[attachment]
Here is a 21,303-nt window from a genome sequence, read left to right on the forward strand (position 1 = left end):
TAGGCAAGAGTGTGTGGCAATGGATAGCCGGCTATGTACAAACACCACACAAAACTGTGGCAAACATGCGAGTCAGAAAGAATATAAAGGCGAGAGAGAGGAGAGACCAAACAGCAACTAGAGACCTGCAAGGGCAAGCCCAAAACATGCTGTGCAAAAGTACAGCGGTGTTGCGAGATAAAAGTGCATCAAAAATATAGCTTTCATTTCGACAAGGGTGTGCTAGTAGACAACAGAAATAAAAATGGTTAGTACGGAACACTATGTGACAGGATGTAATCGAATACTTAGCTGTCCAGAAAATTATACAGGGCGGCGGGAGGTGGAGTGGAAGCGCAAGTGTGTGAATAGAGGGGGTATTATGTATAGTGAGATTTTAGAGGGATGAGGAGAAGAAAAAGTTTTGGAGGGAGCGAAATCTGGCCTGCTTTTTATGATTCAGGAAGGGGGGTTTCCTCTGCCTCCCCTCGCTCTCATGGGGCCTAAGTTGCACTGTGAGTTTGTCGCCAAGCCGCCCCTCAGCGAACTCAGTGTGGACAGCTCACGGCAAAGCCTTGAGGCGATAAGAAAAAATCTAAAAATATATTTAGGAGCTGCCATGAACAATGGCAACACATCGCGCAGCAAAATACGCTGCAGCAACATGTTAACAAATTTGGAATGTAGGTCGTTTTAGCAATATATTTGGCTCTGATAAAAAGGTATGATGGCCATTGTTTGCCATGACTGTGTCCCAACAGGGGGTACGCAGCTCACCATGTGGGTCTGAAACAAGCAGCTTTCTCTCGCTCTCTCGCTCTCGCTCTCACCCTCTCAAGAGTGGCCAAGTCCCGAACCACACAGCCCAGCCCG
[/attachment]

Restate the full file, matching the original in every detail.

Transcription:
Here is a 21,303-nt window from a genome sequence, read left to right on the forward strand (position 1 = left end):
TAGGCAAGAGTGTGTGGCAATGGATAGCCGGCTATGTACAAACACCACACAAAACTGTGGCAAACATGCGAGTCAGAAAGAATATAAAGGCGAGAGAGAGGAGAGACCAAACAGCAACTAGAGACCTGCAAGGGCAAGCCCAAAACATGCTGTGCAAAAGTACAGCGGTGTTGCGAGATAAAAGTGCATCAAAAATATAGCTTTCATTTCGACAAGGGTGTGCTAGTAGACAACAGAAATAAAAATGGTTAGTACGGAACACTATGTGACAGGATGTAATCGAATACTTAGCTGTCCAGAAAATTATACAGGGCGGCGGGAGGTGGAGTGGAAGCGCAAGTGTGTGAATAGAGGGGGTATTATGTATAGTGAGATTTTAGAGGGATGAGGAGAAGAAAAAGTTTTGGAGGGAGCGAAATCTGGCCTGCTTTTTATGATTCAGGAAGGGGGGTTTCCTCTGCCTCCCCTCGCTCTCATGGGGCCTAAGTTGCACTGTGAGTTTGTCGCCAAGCCGCCCCTCAGCGAACTCAGTGTGGACAGCTCACGGCAAAGCCTTGAGGCGATAAGAAAAAATCTAAAAATATATTTAGGAGCTGCCATGAACAATGGCAACACATCGCGCAGCAAAATACGCTGCAGCAACATGTTAACAAATTTGGAATGTAGGTCGTTTTAGCAATATATTTGGCTCTGATAAAAAGGTATGATGGCCATTGTTTGCCATGACTGTGTCCCAACAGGGGGTACGCAGCTCACCATGTGGGTCTGAAACAAGCAGCTTTCTCTCGCTCTCTCGCTCTCGCTCTCACCCTCTCAAGAGTGGCCAAGTCCCGAACCACACAGCCCAGCCCG